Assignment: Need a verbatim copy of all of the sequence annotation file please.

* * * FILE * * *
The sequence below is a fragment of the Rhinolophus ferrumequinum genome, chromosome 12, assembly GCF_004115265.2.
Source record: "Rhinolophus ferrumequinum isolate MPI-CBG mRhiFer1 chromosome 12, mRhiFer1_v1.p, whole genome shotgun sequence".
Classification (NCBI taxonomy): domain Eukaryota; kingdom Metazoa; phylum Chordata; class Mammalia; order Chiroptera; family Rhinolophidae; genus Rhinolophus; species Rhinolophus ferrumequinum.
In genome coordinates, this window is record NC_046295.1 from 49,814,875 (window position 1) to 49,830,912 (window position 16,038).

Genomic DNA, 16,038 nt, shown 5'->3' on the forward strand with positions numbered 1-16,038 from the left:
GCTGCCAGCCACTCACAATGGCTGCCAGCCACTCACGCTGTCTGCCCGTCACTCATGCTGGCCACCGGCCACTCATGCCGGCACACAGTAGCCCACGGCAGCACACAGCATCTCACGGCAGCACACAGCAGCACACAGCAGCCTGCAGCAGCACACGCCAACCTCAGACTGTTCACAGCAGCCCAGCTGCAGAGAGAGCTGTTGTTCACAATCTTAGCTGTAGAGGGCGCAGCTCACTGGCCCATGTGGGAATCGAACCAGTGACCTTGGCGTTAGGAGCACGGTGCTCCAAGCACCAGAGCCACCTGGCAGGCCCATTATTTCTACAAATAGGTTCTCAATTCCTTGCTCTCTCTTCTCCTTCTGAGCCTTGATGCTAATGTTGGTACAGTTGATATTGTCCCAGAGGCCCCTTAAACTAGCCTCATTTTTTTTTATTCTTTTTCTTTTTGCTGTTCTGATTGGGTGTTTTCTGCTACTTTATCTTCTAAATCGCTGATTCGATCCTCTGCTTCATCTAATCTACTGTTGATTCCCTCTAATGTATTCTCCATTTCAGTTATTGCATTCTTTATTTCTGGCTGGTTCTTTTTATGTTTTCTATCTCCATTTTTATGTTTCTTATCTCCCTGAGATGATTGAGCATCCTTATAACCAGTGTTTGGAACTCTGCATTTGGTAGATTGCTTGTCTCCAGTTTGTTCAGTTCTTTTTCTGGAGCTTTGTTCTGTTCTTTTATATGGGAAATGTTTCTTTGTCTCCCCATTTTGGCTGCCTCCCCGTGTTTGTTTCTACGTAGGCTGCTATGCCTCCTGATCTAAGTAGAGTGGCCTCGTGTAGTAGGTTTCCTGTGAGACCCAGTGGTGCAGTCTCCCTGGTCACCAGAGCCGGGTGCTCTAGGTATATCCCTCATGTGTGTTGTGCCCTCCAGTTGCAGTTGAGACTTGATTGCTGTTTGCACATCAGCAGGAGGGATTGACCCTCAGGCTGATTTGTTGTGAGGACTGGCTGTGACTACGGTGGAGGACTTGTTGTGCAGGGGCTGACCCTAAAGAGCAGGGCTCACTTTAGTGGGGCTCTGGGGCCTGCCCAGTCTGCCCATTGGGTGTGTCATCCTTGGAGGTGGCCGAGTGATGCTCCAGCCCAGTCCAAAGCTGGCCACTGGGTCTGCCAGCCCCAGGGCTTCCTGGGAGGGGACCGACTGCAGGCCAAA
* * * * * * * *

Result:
The sequence below is a fragment of the Rhinolophus ferrumequinum genome, chromosome 12, assembly GCF_004115265.2.
Source record: "Rhinolophus ferrumequinum isolate MPI-CBG mRhiFer1 chromosome 12, mRhiFer1_v1.p, whole genome shotgun sequence".
Classification (NCBI taxonomy): domain Eukaryota; kingdom Metazoa; phylum Chordata; class Mammalia; order Chiroptera; family Rhinolophidae; genus Rhinolophus; species Rhinolophus ferrumequinum.
In genome coordinates, this window is record NC_046295.1 from 49,814,875 (window position 1) to 49,830,912 (window position 16,038).

Genomic DNA, 16,038 nt, shown 5'->3' on the forward strand with positions numbered 1-16,038 from the left:
GCTGCCAGCCACTCACAATGGCTGCCAGCCACTCACGCTGTCTGCCCGTCACTCATGCTGGCCACCGGCCACTCATGCCGGCACACAGTAGCCCACGGCAGCACACAGCATCTCACGGCAGCACACAGCAGCACACAGCAGCCTGCAGCAGCACACGCCAACCTCAGACTGTTCACAGCAGCCCAGCTGCAGAGAGAGCTGTTGTTCACAATCTTAGCTGTAGAGGGCGCAGCTCACTGGCCCATGTGGGAATCGAACCAGTGACCTTGGCGTTAGGAGCACGGTGCTCCAAGCACCAGAGCCACCTGGCAGGCCCATTATTTCTACAAATAGGTTCTCAATTCCTTGCTCTCTCTTCTCCTTCTGAGCCTTGATGCTAATGTTGGTACAGTTGATATTGTCCCAGAGGCCCCTTAAACTAGCCTCATTTTTTTTTATTCTTTTTCTTTTTGCTGTTCTGATTGGGTGTTTTCTGCTACTTTATCTTCTAAATCGCTGATTCGATCCTCTGCTTCATCTAATCTACTGTTGATTCCCTCTAATGTATTCTCCATTTCAGTTATTGCATTCTTTATTTCTGGCTGGTTCTTTTTATGTTTTCTATCTCCATTTTTATGTTTCTTATCTCCCTGAGATGATTGAGCATCCTTATAACCAGTGTTTGGAACTCTGCATTTGGTAGATTGCTTGTCTCCAGTTTGTTCAGTTCTTTTTCTGGAGCTTTGTTCTGTTCTTTTATATGGGAAATGTTTCTTTGTCTCCCCATTTTGGCTGCCTCCCCGTGTTTGTTTCTACGTAGGCTGCTATGCCTCCTGATCTAAGTAGAGTGGCCTCGTGTAGTAGGTTTCCTGTGAGACCCAGTGGTGCAGTCTCCCTGGTCACCAGAGCCGGGTGCTCTAGGTATATCCCTCATGTGTGTTGTGCCCTCCAGTTGCAGTTGAGACTTGATTGCTGTTTGCACATCAGCAGGAGGGATTGACCCTCAGGCTGATTTGTTGTGAGGACTGGCTGTGACTACGGTGGAGGACTTGTTGTGCAGGGGCTGACCCTAAAGAGCAGGGCTCACTTTAGTGGGGCTCTGGGGCCTGCCCAGTCTGCCCATTGGGTGTGTCATCCTTGGAGGTGGCCGAGTGATGCTCCAGCCCAGTCCAAAGCTGGCCACTGGGTCTGCCAGCCCCAGGGCTTCCTGGGAGGGGACCGACTGCAGGCCAAA